The Sea to Summit Hydraulic features a removable backpack-style harness that makes for a tremendous hands-free carrying option. Sling it over your shoulder and free up your hands for portaging your kayak or transporting your paddleboard to and from the parking lot. The harness is also super easy to remove in-case you are looking for a more standard design. The Bill's Bag features removable backpack straps, though it lacks the full backpack-style harness that the Hydraulic has. Its 110-liter capacity is significantly less comfortable to carry without the benefit of a load-bearing waist belt, but the straps are much easier to remove and replace than those on the Hydraulic.
Specific features are what makes each model unique, and the manufacturers of these products have adorned them with all kinds of creative and sometimes subtle additions. We evaluated the functionality of each bag's features and kept track of the included lash points, backpack and other straps, closure systems, and any other unique additions and attributes. This metric is important to consider when trying to determine the perfect model for your specific needs.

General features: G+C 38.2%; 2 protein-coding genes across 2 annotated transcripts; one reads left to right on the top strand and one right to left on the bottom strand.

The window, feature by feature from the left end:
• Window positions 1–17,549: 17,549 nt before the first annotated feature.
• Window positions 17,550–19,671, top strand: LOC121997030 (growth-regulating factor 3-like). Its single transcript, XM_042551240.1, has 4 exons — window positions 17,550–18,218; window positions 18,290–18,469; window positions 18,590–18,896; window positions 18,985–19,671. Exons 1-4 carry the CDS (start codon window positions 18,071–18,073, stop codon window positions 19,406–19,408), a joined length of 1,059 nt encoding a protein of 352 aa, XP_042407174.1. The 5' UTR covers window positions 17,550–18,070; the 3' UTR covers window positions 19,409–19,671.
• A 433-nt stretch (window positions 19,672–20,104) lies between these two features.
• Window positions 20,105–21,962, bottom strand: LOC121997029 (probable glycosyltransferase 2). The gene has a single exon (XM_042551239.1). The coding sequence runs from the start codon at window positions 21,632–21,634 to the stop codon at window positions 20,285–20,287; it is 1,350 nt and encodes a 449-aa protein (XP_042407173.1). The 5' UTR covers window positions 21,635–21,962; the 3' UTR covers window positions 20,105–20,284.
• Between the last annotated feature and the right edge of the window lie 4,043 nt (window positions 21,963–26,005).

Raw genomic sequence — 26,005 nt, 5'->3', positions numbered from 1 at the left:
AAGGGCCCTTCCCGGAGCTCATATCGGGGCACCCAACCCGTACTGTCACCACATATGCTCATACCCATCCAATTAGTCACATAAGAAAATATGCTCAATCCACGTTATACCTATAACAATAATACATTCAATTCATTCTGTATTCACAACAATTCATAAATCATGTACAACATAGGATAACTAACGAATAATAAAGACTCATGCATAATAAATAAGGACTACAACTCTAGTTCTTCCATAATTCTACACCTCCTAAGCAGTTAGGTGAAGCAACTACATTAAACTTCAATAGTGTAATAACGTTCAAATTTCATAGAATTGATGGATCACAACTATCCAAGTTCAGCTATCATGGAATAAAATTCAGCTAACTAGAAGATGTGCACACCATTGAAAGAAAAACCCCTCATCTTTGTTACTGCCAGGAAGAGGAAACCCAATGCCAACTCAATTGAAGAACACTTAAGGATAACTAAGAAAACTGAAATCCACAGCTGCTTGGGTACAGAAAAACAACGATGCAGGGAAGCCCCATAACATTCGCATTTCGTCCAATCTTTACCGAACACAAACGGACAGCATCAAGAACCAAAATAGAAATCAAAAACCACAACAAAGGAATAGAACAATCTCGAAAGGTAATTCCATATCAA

The YETI Panga has the most impressive bells and whistles in this category. It's built like a duffel bag but also has removable backpack straps that make for comfortable hands-free carrying. Most dry bags tend to be just one giant bag, but the Panga features two internal zippered mesh pockets that help make it easier to store and find small items. The closure system is also the most unique of any of the products we tested. A large HydroLok zipper runs down the midline of the top of the bag. The zipper is heavy-duty, easy to close, and is simple to confirm that it has been completely sealed. Last but not least, the Panga boasts six lash points made of webbing for easy attachment to any craft.
The Colorado Duffel also boasts a unique and inventive closure system called a ZipDry. It looks just like a giant Ziploc baggie. Line up the grooves and press to seal. Then roll the top a few times and easily buckle it into place. This model stays securely sealed unless you perform the very specific series of actions required to open it. With the right technique, it's easy to accomplish but definitely takes a thorough reading of the directions and some practice. The Colorado Duffel can be easily attached to a craft using any of the six included D-rings. You'll find a small one on each end and two large ones on each side. This model narrowly missed another metic with top marks due to the lack of small inside compartments. Instead, it's just one big cavern that can easily allow small items to get hopelessly lost in its depths.